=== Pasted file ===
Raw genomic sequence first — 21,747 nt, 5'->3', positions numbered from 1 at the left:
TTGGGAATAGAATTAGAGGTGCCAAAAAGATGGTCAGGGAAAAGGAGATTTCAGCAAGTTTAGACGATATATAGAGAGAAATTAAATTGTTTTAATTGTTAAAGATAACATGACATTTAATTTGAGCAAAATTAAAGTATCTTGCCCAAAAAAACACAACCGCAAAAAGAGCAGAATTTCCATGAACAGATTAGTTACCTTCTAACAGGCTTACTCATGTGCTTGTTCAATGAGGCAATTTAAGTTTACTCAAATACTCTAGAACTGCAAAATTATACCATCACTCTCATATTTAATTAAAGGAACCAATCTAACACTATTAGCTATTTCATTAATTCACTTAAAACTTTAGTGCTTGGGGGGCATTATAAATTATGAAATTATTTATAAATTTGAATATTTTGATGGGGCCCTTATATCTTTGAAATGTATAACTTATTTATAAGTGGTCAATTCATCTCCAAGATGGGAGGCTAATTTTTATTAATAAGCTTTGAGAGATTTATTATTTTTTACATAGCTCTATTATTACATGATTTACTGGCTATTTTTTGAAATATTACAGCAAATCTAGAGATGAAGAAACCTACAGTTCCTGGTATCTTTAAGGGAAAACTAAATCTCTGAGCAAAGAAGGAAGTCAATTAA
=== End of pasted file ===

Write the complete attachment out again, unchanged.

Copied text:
Raw genomic sequence first — 21,747 nt, 5'->3', positions numbered from 1 at the left:
TTGGGAATAGAATTAGAGGTGCCAAAAAGATGGTCAGGGAAAAGGAGATTTCAGCAAGTTTAGACGATATATAGAGAGAAATTAAATTGTTTTAATTGTTAAAGATAACATGACATTTAATTTGAGCAAAATTAAAGTATCTTGCCCAAAAAAACACAACCGCAAAAAGAGCAGAATTTCCATGAACAGATTAGTTACCTTCTAACAGGCTTACTCATGTGCTTGTTCAATGAGGCAATTTAAGTTTACTCAAATACTCTAGAACTGCAAAATTATACCATCACTCTCATATTTAATTAAAGGAACCAATCTAACACTATTAGCTATTTCATTAATTCACTTAAAACTTTAGTGCTTGGGGGGCATTATAAATTATGAAATTATTTATAAATTTGAATATTTTGATGGGGCCCTTATATCTTTGAAATGTATAACTTATTTATAAGTGGTCAATTCATCTCCAAGATGGGAGGCTAATTTTTATTAATAAGCTTTGAGAGATTTATTATTTTTTACATAGCTCTATTATTACATGATTTACTGGCTATTTTTTGAAATATTACAGCAAATCTAGAGATGAAGAAACCTACAGTTCCTGGTATCTTTAAGGGAAAACTAAATCTCTGAGCAAAGAAGGAAGTCAATTAA